The Faraday effect is imposed on light over the course of its propagation from its origin to the Earth, through the interstellar medium. Here, the effect is caused by free electrons and can be characterized as a difference in the refractive index seen by the two circularly polarized propagation modes. Hence, in contrast to the Faraday effect in solids or liquids, interstellar Faraday rotation has a profoundly simple dependence on the wavelength of light (λ), namely:

where the overall strength of the effect is characterized by RM, the rotation measure. This in turn depends on B, and the number density of electrons, ne, both of which may vary along the propagation path, to give (in cgs units):



e is the charge of an electron;
m is the mass of an electron;
c is the speed of light in a vacuum.

(In SI units, , where ε0 is the vacuum permittivity; with B in teslas (T), and ne in kg/m3, RM(SI) is in radians per square meter (rad/m²).)

Faraday rotation is an important tool in astronomy for the measurement of magnetic fields, which can be estimated from rotation measures given a knowledge of the electron number prodensity. In the case of radio pulsars, the dispersion caused by these electrons results in a time delay between pulses received at different wavelengths, which can be measured in terms of the electron column density, or dispersion measure. A measurement of both the dispersion measure and the rotation measure therefore yields the weighted mean of the magnetic field along the line of sight. The same information can be obtained from objects other than pulsars, if the dispersion measure can be estimated based on reasonable guesses about the propagation path length and typical electron densities.

Radio waves passing through the Earth's ionosphere are also subject to Faraday rotation; as the above equation indicates, the effect is proportional to the square of the wavelength. At 435 MHz (UHF), one should expect in the order of 1.5 complete rotations of the wavefront as it transits the ionosphere, whereas at 1.2 GHz less than a quarter of one rotation is likely.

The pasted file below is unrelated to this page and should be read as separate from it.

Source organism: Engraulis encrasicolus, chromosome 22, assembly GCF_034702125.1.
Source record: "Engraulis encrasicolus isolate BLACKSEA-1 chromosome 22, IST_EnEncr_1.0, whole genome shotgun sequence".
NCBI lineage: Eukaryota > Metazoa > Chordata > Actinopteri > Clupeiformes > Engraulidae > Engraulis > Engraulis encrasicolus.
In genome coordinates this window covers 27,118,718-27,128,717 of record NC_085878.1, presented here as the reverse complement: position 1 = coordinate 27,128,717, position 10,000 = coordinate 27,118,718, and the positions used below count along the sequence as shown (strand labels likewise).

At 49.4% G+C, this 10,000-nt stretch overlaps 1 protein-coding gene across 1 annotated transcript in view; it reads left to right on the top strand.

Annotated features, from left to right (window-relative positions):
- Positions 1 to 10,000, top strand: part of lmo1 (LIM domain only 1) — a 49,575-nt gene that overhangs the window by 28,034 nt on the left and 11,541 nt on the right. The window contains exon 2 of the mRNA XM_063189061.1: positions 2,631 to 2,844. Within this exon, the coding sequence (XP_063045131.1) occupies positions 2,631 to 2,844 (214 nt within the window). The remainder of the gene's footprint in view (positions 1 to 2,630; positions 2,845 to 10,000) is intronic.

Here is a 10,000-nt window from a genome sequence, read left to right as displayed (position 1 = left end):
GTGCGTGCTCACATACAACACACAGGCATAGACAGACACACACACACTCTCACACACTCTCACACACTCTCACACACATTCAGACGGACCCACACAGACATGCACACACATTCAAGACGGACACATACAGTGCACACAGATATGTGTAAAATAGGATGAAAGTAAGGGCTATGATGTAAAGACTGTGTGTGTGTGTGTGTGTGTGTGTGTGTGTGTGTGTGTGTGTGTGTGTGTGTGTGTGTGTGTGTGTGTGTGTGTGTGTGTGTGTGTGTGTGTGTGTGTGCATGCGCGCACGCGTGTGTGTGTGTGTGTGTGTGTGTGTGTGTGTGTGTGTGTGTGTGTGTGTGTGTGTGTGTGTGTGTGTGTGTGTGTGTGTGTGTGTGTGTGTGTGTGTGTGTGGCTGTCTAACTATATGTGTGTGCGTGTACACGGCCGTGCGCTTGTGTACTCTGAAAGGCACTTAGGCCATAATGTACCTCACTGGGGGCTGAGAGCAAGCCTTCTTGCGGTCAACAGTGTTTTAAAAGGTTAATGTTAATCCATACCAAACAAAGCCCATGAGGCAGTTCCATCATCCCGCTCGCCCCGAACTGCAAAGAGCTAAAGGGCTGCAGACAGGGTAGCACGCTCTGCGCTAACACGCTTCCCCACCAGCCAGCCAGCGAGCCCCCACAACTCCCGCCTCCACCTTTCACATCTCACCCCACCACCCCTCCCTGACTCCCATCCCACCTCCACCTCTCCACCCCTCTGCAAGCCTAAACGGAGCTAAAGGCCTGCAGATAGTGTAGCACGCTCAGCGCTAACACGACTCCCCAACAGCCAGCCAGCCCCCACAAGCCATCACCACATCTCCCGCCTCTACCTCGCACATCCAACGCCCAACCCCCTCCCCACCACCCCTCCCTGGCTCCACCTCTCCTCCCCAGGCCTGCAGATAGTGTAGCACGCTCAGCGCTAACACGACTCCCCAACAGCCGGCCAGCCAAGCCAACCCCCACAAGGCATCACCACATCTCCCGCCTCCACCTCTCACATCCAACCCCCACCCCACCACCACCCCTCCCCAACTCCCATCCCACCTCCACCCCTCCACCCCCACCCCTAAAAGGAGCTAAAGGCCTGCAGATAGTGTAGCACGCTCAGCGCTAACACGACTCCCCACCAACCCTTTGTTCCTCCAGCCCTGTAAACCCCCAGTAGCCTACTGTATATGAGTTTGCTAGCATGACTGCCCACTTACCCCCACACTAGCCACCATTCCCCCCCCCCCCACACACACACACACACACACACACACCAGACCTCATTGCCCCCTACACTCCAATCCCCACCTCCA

See also

* Magneto-optic Kerr effect
* Electro-optic Kerr effect
* Faraday rotator
* Scientific phenomena named after people
* Inverse Faraday effect
* Optical rotation
* QMR effect
* Voigt effect
* Polarization spectroscopy
* Magnetic circular dichroism

* Faraday Rotation (at Eric W. Weisstein's World of Physics)

* Faraday Effect Rotation for Water and Flint Glass (write-up of an experimental study of the Faraday effect)

* Scientific American Supplement Vol. XXV, No. 643 from 1888, article "The direct optical projection of electro-dynamic lines of force and other electro-dynamic phenomena" describing an experiment which apparently uses the Faraday Effect in order to directly visualise lines of force in a magnetic field (without the mess normally associated with using iron filings) ... unfortunately the first part of the article is not available online, so the exact materials and methods are not clear.